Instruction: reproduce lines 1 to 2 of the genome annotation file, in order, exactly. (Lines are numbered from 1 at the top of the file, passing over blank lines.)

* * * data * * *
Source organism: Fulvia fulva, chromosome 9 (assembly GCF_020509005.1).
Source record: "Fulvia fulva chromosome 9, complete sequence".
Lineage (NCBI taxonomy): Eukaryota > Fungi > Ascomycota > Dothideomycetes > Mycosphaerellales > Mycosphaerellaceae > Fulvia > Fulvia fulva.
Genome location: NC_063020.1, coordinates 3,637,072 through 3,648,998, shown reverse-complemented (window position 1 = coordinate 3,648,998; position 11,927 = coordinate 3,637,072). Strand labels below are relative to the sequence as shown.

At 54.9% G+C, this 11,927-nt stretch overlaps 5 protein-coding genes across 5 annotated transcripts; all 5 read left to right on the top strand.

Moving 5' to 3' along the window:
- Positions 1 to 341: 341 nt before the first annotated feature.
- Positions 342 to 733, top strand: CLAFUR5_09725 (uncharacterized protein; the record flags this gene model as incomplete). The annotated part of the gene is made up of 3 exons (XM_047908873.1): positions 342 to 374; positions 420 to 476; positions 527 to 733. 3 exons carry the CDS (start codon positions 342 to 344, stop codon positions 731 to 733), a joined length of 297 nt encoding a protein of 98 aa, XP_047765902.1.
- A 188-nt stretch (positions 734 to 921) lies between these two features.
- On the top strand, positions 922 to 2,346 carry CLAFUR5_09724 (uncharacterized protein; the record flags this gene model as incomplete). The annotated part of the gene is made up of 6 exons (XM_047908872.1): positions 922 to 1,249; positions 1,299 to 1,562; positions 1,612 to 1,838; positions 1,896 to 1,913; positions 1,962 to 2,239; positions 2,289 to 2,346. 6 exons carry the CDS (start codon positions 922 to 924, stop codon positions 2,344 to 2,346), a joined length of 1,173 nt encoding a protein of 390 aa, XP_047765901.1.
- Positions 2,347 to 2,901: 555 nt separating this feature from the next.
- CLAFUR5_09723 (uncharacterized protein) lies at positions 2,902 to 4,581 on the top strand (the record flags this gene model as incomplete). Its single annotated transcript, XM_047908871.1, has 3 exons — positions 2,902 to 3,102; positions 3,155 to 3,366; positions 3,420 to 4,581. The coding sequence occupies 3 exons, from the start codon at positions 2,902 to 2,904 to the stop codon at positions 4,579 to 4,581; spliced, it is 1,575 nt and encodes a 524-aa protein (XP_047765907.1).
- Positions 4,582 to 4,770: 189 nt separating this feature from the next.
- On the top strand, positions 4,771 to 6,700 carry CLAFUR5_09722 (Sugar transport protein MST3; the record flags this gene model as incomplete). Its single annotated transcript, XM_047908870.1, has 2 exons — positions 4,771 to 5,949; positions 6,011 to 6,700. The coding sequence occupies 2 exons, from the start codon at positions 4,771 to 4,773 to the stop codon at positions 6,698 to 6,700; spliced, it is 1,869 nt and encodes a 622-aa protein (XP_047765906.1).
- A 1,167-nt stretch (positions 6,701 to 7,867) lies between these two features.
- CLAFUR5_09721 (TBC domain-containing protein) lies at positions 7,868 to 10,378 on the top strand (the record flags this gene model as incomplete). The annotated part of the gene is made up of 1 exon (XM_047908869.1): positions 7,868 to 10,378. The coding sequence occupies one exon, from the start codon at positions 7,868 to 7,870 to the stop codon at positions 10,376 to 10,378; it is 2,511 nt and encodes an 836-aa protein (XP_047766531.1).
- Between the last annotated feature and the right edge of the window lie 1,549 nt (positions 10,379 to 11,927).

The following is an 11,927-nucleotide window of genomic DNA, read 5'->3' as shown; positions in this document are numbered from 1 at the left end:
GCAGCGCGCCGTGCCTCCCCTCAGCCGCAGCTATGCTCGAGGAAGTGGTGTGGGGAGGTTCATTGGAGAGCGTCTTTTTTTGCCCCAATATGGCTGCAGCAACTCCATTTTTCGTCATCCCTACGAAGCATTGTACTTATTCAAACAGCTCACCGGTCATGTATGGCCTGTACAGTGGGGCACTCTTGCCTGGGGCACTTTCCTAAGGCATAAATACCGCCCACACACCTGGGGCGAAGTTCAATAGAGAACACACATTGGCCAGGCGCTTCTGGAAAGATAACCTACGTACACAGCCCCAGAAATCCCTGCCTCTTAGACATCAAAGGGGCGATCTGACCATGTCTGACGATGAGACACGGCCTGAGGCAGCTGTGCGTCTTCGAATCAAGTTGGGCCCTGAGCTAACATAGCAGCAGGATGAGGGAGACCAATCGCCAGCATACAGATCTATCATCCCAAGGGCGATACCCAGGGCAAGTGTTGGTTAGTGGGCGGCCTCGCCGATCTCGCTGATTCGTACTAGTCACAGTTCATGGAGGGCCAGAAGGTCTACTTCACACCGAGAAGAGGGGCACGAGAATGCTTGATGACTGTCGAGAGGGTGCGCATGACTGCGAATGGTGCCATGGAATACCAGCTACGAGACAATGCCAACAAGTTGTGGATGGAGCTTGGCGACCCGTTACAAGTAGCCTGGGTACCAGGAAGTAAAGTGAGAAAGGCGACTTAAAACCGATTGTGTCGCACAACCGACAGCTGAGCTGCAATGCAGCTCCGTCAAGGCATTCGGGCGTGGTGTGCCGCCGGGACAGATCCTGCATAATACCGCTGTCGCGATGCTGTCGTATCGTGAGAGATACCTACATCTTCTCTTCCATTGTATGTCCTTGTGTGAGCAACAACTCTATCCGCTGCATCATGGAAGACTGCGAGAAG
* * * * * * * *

Source organism: Fulvia fulva, chromosome 9 (assembly GCF_020509005.1).
Source record: "Fulvia fulva chromosome 9, complete sequence".